Giandomenico Tiepolo (Venice 1727–1804 Venice)
Christ and the Centurion of Capernaum, ca. 1786–90
Pen and brown ink, orange-brown wash, and black chalk over a black chalk underdrawing on off-white laid paper
19 5/16 × 15 1/8 in. (490 × 384 mm)
Promised Gift from the Collection of Elizabeth and Jean-Marie Eveillard
Photo Joseph Coscia Jr.
Giandomenico Tiepolo produced three large suites of drawings. By far the most extensive is one of 314 sheets of paper that depicts the history of early Christianity, starting with Joachim and Anne and continuing through the martyrdom of saints Peter and Paul. This drawing belongs to this biblical series. The sheet was carefully worked from light to dark in pen, ink, and wash. Often transgressing the contours of the figures, Tiepolo’s approach to wash was so free that he even applied it with his finger (a fingerprint can still be seen at the bottom of the drawing). Only the key characters of this rarely depicted biblical scene are described with precision—Christ and the kneeling centurion, who believed his sick servant at home could be healed by the Lord’s word alone.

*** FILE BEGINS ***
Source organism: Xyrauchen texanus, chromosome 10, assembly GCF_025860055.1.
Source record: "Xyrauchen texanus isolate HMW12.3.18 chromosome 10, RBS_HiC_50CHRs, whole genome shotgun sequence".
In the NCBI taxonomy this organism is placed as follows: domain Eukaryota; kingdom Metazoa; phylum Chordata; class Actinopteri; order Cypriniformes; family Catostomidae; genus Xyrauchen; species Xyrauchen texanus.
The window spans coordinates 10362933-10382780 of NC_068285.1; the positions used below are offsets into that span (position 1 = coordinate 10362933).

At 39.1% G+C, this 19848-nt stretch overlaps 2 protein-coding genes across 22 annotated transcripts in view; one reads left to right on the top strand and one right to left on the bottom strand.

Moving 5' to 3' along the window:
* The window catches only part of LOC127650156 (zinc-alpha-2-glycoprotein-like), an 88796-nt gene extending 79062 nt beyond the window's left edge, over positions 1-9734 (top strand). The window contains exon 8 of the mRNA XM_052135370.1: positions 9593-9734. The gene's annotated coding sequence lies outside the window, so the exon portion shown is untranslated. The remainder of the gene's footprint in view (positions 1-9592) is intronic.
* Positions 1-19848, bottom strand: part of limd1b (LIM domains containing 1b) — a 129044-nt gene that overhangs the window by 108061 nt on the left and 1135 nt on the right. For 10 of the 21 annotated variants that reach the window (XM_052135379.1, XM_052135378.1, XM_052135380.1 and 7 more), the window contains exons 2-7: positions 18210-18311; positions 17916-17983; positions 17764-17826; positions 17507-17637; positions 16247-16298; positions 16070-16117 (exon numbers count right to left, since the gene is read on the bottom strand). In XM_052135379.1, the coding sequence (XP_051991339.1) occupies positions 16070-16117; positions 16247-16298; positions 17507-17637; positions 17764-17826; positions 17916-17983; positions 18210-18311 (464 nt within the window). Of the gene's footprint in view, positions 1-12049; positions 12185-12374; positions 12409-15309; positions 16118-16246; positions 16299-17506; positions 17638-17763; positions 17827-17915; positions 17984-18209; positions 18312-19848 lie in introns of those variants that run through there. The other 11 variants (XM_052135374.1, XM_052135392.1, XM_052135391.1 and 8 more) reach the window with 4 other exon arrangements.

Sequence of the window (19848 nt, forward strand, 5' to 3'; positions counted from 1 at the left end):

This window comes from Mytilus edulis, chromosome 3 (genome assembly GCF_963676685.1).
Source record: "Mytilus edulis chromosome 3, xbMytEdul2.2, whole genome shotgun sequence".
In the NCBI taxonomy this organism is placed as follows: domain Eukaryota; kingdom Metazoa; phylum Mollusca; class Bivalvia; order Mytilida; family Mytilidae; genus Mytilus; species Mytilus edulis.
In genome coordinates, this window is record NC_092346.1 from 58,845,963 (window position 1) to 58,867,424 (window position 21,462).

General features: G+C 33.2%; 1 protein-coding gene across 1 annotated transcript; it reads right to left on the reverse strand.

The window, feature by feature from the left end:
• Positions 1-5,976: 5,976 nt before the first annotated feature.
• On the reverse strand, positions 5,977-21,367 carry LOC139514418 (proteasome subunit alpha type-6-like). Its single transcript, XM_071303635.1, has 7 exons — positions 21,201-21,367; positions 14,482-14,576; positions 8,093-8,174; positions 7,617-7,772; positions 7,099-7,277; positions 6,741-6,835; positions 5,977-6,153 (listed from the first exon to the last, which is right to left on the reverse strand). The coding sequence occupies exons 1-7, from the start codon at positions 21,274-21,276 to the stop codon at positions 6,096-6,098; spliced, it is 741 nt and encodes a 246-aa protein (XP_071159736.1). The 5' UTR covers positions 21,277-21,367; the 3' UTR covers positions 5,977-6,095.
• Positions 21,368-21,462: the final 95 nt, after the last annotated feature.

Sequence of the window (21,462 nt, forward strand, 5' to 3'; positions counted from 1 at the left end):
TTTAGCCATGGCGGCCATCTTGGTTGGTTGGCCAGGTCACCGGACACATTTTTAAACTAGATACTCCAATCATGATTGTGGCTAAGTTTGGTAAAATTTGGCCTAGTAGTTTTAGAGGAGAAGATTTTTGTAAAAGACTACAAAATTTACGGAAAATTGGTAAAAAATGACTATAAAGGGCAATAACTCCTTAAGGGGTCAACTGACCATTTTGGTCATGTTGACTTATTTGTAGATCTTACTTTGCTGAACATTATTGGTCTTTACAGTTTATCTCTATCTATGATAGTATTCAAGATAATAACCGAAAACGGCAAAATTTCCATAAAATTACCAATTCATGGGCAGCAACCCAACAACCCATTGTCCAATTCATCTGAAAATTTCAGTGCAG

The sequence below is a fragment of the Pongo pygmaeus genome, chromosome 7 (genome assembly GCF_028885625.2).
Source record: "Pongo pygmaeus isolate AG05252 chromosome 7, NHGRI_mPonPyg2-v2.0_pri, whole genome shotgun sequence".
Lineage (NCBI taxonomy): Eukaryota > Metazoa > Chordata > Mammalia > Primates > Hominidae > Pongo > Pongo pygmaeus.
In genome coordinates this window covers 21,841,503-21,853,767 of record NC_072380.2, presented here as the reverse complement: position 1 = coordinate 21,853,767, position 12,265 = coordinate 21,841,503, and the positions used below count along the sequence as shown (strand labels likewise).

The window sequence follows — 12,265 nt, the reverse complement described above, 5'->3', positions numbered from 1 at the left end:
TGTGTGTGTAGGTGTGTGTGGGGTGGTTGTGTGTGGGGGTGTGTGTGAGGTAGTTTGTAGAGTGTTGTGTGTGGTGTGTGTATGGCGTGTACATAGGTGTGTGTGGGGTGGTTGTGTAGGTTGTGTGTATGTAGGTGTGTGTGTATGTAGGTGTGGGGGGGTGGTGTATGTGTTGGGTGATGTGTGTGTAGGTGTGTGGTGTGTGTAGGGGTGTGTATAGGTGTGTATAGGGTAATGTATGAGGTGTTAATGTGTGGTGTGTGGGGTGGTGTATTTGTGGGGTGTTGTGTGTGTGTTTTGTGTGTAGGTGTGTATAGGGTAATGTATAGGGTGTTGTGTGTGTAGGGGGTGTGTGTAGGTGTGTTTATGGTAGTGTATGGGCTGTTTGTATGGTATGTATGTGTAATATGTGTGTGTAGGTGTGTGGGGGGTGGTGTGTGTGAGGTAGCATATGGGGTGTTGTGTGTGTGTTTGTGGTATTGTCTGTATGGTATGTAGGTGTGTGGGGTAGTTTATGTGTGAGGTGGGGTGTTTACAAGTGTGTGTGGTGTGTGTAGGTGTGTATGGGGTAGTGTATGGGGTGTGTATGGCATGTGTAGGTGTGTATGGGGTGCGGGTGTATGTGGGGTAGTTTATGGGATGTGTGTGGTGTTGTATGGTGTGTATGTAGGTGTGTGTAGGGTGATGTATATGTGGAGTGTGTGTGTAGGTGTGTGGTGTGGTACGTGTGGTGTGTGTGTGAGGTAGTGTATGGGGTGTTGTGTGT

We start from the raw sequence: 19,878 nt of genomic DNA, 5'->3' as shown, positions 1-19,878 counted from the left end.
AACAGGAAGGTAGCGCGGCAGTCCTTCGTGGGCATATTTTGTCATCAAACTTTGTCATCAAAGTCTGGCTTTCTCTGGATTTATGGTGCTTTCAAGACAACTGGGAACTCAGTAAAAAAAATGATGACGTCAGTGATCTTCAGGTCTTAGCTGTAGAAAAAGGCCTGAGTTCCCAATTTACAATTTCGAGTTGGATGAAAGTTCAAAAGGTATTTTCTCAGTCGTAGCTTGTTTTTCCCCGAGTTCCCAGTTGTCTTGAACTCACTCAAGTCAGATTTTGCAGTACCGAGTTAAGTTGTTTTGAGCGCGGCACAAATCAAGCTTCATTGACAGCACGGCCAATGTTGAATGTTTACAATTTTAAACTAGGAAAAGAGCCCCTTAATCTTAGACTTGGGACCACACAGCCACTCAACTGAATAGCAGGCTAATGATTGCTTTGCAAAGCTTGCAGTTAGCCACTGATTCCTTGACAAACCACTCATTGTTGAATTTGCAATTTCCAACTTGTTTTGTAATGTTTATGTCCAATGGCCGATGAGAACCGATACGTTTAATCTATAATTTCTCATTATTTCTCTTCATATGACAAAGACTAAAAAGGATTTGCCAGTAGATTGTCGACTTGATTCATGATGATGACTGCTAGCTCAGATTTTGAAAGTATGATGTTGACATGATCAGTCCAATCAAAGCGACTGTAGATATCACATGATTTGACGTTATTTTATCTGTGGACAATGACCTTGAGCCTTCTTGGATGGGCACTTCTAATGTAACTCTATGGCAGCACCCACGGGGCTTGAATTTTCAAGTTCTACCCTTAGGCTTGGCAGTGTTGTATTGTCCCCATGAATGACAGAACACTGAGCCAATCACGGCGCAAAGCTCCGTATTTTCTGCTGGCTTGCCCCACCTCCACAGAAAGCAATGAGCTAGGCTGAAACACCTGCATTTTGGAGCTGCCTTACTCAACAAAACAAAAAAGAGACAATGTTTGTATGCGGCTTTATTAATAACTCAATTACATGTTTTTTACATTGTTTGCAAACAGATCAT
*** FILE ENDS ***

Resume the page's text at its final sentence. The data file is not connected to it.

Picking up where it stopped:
Curator's Personal Reflection
Speaker: Giulio Dalvit, Assistant Curator of Sculpture
We often think of drawing as a medium recording a moment—a way to freeze a moment in time. What I love about this drawing is that it tries to do the opposite. It is part of a series of 314 sheets that depict episodes from the Bible. Tiepolo here had to weave this vertical drawing into a horizontal narrative spanning many sheets of paper. He uses the castle as the backdrop against which the scene unfolds, as if on the stage of a theatre. And he suggests movement by allowing the ink to go beyond the contours of the figures. There is something cinematic about this vibrant scene. You want to know what happens next. But the freedom of the ink also reminds us of the presence of the artist. You can almost see his brushstrokes, and you feel his love for quotidian things—a dog in the foreground, a gulp of swallows in the background